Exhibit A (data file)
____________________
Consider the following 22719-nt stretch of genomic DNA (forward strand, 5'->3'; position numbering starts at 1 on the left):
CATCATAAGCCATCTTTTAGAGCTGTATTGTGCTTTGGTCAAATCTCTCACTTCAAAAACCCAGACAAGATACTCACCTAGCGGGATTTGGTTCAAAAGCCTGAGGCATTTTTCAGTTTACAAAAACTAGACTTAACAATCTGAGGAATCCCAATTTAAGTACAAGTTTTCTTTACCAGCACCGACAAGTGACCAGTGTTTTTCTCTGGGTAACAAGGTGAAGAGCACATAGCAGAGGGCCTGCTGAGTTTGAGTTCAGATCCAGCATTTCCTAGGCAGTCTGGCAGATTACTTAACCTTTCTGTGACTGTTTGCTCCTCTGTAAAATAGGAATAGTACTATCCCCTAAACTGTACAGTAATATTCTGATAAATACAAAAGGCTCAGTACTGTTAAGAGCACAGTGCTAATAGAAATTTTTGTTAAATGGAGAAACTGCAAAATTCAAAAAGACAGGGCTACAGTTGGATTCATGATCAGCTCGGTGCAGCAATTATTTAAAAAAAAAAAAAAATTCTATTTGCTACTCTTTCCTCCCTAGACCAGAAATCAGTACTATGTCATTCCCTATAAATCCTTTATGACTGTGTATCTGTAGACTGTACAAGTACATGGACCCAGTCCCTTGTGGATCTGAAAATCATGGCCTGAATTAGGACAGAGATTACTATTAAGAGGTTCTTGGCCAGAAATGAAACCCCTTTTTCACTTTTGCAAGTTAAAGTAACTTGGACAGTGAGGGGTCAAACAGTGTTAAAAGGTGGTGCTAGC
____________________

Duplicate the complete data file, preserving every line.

Consider the following 22719-nt stretch of genomic DNA (forward strand, 5'->3'; position numbering starts at 1 on the left):
CATCATAAGCCATCTTTTAGAGCTGTATTGTGCTTTGGTCAAATCTCTCACTTCAAAAACCCAGACAAGATACTCACCTAGCGGGATTTGGTTCAAAAGCCTGAGGCATTTTTCAGTTTACAAAAACTAGACTTAACAATCTGAGGAATCCCAATTTAAGTACAAGTTTTCTTTACCAGCACCGACAAGTGACCAGTGTTTTTCTCTGGGTAACAAGGTGAAGAGCACATAGCAGAGGGCCTGCTGAGTTTGAGTTCAGATCCAGCATTTCCTAGGCAGTCTGGCAGATTACTTAACCTTTCTGTGACTGTTTGCTCCTCTGTAAAATAGGAATAGTACTATCCCCTAAACTGTACAGTAATATTCTGATAAATACAAAAGGCTCAGTACTGTTAAGAGCACAGTGCTAATAGAAATTTTTGTTAAATGGAGAAACTGCAAAATTCAAAAAGACAGGGCTACAGTTGGATTCATGATCAGCTCGGTGCAGCAATTATTTAAAAAAAAAAAAAAATTCTATTTGCTACTCTTTCCTCCCTAGACCAGAAATCAGTACTATGTCATTCCCTATAAATCCTTTATGACTGTGTATCTGTAGACTGTACAAGTACATGGACCCAGTCCCTTGTGGATCTGAAAATCATGGCCTGAATTAGGACAGAGATTACTATTAAGAGGTTCTTGGCCAGAAATGAAACCCCTTTTTCACTTTTGCAAGTTAAAGTAACTTGGACAGTGAGGGGTCAAACAGTGTTAAAAGGTGGTGCTAGC